Sirens, bomb shelters, and the occasional selfie as Gaza conflict escalates
Graffiti of a flying bird being attacked by rockets is seen on a wall in Tel Aviv, Israel on July 12, 2014. (Andrew Burton/Getty Images)
The start of last week’s Operation Protective Edge and the threat of rocket fire directed toward Tel Aviv have cast a surreal pallor over the young Americans spending their summers in the coastal Israeli city. The mood is complex: alternately tense, frightened, anxious, optimistic, adrenaline-pumped, political, apathetic, homesick, Zionist, militaristic, and pacifist. A few have returned to the States, some are on the fence, others are soothing the worried cries of their Jewish mothers, and still others are embracing Zionism and Israel with newfound fervor.
Gathering with friends after the workday now includes discussing where you were when the sirens sounded, if you heard the boom, and constant praise for the Iron Dome. Our various programs regularly express concern for our safety, explaining (even before this flare-up) where the dorm’s bomb shelters are and how to use them.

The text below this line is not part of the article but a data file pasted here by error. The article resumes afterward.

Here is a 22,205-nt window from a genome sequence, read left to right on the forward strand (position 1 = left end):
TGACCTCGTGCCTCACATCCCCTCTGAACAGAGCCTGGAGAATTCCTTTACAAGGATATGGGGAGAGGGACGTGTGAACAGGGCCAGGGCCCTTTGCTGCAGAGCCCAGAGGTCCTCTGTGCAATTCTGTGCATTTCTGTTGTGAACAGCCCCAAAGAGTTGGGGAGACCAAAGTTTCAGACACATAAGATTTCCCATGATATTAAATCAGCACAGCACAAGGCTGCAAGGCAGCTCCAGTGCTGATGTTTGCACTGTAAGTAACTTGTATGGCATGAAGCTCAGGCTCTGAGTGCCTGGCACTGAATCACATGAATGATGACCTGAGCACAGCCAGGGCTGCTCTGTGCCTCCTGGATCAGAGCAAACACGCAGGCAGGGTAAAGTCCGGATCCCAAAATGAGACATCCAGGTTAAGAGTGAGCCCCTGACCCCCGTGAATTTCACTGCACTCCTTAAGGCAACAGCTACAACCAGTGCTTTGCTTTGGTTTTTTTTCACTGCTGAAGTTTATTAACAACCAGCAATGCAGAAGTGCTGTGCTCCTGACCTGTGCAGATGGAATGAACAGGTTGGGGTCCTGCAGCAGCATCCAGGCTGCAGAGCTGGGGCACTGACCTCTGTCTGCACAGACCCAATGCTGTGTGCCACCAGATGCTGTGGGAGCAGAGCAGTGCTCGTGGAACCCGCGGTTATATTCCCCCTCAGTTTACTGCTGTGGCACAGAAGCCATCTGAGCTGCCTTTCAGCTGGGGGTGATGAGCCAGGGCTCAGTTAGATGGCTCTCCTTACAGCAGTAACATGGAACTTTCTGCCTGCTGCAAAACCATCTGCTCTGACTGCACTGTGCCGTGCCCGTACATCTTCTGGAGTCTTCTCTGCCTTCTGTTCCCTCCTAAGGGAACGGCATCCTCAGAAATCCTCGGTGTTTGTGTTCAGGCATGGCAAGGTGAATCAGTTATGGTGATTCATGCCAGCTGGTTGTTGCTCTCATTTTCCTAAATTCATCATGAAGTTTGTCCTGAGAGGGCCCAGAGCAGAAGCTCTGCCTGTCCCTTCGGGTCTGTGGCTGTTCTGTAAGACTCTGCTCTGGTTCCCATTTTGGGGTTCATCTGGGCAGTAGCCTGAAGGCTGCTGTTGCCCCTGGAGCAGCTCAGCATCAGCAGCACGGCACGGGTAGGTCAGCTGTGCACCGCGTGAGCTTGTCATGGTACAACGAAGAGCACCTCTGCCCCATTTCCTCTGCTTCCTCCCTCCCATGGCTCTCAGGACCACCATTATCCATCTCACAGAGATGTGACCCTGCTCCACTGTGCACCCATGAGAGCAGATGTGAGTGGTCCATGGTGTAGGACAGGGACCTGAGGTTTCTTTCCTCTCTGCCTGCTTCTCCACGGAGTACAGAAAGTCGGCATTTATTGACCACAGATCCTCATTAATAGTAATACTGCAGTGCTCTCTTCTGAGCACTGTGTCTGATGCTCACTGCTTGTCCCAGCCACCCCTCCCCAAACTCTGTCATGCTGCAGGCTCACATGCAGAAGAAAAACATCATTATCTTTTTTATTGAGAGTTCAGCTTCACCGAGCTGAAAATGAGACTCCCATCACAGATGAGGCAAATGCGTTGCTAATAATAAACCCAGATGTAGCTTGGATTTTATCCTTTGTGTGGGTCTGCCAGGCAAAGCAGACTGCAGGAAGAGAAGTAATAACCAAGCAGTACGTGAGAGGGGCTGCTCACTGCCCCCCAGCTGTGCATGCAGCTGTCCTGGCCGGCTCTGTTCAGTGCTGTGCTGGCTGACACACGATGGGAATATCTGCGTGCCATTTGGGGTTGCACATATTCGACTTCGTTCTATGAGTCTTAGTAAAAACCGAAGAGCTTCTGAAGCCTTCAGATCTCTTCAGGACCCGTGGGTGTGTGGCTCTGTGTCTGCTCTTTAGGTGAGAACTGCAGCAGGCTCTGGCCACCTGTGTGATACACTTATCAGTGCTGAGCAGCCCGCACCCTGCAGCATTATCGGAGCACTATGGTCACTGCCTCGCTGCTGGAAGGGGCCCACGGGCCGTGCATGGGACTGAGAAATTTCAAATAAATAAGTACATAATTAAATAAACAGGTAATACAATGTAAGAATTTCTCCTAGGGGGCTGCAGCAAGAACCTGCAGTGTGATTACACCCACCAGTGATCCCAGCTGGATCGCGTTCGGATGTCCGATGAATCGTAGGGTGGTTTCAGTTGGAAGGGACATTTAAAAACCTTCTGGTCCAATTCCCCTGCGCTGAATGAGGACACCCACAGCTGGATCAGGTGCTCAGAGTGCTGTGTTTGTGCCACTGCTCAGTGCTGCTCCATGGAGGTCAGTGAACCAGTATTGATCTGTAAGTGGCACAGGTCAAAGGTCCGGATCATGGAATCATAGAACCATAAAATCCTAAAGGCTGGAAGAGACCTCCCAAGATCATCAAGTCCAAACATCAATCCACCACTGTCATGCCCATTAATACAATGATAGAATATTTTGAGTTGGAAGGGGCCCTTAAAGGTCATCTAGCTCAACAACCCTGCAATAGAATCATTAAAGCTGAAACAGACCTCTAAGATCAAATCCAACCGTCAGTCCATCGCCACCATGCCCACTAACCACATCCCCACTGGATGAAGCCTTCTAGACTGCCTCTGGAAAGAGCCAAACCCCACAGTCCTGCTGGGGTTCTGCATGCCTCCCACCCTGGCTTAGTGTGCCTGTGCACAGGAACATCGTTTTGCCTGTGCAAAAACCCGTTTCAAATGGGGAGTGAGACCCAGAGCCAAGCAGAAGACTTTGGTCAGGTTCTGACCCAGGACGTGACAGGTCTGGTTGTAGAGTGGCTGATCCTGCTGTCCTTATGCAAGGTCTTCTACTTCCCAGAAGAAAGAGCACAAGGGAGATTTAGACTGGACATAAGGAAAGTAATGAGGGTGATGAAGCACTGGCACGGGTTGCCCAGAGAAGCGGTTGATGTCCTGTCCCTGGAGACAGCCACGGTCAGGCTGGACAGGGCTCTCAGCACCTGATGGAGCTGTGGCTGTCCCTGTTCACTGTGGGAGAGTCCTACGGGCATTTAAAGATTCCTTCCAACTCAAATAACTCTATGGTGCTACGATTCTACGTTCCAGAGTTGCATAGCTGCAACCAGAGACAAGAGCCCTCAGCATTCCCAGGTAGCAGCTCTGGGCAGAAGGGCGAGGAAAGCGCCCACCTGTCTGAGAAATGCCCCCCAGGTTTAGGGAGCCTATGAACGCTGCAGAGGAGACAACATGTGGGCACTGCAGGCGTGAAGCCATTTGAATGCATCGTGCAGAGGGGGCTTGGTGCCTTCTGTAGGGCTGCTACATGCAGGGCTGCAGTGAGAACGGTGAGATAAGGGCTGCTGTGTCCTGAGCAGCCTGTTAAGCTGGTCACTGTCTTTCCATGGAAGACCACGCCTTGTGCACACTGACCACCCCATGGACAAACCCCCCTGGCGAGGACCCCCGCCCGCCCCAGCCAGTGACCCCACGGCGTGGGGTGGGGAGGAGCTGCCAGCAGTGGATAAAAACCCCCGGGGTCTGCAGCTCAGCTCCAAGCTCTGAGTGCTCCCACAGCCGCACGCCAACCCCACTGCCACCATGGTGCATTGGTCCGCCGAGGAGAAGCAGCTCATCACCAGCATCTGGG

Our inboxes are flooded with reassuring emails, and our support staff is a resource for emotional and moral support. They’ve arranged drills from the bus (which included lying face down in garbage by the side of the road) and have taught us to see everything as a possible source of shelter. A few adjustments notwithstanding, life is peculiarly normal. (more…)